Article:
At next week’s Association of Medical Directors of Information Systems Physician-Computer Connection Symposium in Ojai, Calif., a substantial amount of time—two sessions in fact—will be spent look at clinical decision support.
One of the presenters will be Scott Weingarten, MD, MPH, senior vice president and chief clinical transformation officer at Cedars-Sinai Health System in Los Angeles. He was the co-founder, president and CEO of Zynx Health, a major player in the clinical-decision support system market, and he has spoken numerous times about clinical decision support and related topics in the U.S. and internationally.
Why this emphasis on clinical decision support at AMDIS PCC 2014? “I can’t speak for all of the conference organizers, but my take is that many organizations have spent a lot of money buying EMRs,” Weingarten said “And in many cases, it was challenging to implement them. And now people are starting to ask about the benefit. Has it helped patient care and has it helped the bottom line, and is it helping organizations prepare for risk-based managed population health?
“And I think the way that EMRs improve patient care and achieve a return on investment will be through clinical decision support.”
According to Weingarten, there are two things going on affecting clinical decision support that he will be pointing out in his presentation. The first is that substantial investment organizations have made in their EMRS and the fact that organizations “are starting to amortize those investments.”
At the same time organizations are dealing with healthcare reform. “So you have organizations that are preparing for accepting risk-based payments, that are trying to manage risk and prepare themselves for the future, and the question becomes, ‘how will you be able to use the EMR, from a clinical and quality perspective—as well as a financial standpoint—to prepare for the future of health care.”
With that in mind, Weingarten will be talking about the experience at Cedars Sinai where the organization embedded Choosing Wisely recommendations from dozens of medical specialties into its EMR in little more than two months, dramatically increasing the Cedars-Sinai’s pace of adding new alerts from one or two a month, to well over 100 in two months.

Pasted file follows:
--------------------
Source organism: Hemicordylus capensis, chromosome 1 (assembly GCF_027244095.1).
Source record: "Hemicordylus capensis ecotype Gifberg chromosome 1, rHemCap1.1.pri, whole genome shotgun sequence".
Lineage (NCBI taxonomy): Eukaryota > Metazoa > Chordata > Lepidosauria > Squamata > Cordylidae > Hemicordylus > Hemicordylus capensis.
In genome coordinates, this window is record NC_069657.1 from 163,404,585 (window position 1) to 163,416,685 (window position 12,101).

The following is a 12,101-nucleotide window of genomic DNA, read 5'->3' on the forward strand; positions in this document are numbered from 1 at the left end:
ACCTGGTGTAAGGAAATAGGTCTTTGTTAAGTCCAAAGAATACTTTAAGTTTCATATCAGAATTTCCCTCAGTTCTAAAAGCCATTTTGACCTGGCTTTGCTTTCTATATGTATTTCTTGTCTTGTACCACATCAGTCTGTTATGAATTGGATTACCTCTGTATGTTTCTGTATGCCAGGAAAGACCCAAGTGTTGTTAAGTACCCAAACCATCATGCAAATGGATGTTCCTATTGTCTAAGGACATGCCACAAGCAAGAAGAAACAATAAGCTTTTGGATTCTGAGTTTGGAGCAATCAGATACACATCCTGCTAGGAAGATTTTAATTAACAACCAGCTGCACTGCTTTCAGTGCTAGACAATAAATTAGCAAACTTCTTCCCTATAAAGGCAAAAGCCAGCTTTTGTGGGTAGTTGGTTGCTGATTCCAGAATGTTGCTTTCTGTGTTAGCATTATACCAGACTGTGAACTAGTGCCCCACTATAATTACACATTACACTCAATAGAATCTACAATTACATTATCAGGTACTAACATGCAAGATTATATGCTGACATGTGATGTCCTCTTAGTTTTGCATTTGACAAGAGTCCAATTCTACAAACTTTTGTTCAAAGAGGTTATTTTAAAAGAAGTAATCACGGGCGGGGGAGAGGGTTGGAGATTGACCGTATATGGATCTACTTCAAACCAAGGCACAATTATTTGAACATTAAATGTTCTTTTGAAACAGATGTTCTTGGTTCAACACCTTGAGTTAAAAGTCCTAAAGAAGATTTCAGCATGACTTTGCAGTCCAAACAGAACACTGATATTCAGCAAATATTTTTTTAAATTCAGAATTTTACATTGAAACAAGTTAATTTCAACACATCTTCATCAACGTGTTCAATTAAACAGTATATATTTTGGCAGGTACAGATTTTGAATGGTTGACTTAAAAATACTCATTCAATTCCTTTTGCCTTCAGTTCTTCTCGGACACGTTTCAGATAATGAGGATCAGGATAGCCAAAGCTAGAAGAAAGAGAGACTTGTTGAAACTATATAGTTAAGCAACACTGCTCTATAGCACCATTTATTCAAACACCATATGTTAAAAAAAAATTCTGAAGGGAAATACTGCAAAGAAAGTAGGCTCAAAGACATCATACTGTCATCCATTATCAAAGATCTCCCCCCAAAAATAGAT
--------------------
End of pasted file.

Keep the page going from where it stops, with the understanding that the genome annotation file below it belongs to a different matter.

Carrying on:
Weingarten points out that organizations need to remember that an EMR implementation is only the beginning of a long process. “You go live and you celebrate, but then the hard work begins,” he said.
As far as a CMIO is concerned, a key question to ask is what are the key strategic priorities of his or her organization.. These probably include measurable improvements in quality of care, outcomes of care, and costs of care, Weingarten said. He added that the CMIO will play a critical role in taking this investment in an EMR and making sure it delivers the benefits that are in line with the strategic priorities of the health system.
Of course, CMIOs are “very smart people and already know all this,” Weingarten said. “But, on the other hand, there are few organizations that I am aware of that have yet been able to demonstrate a significant clinical and financial benefit commensurate with the purchase price [of an EMR]. That will change, and the reasons that will change is that CMIOs will be thinking very carefully about the benefits of clinical decision support which will enable them to demonstrate clinical quality and financial benefits to their CEOs, CFOs and boards of directors.”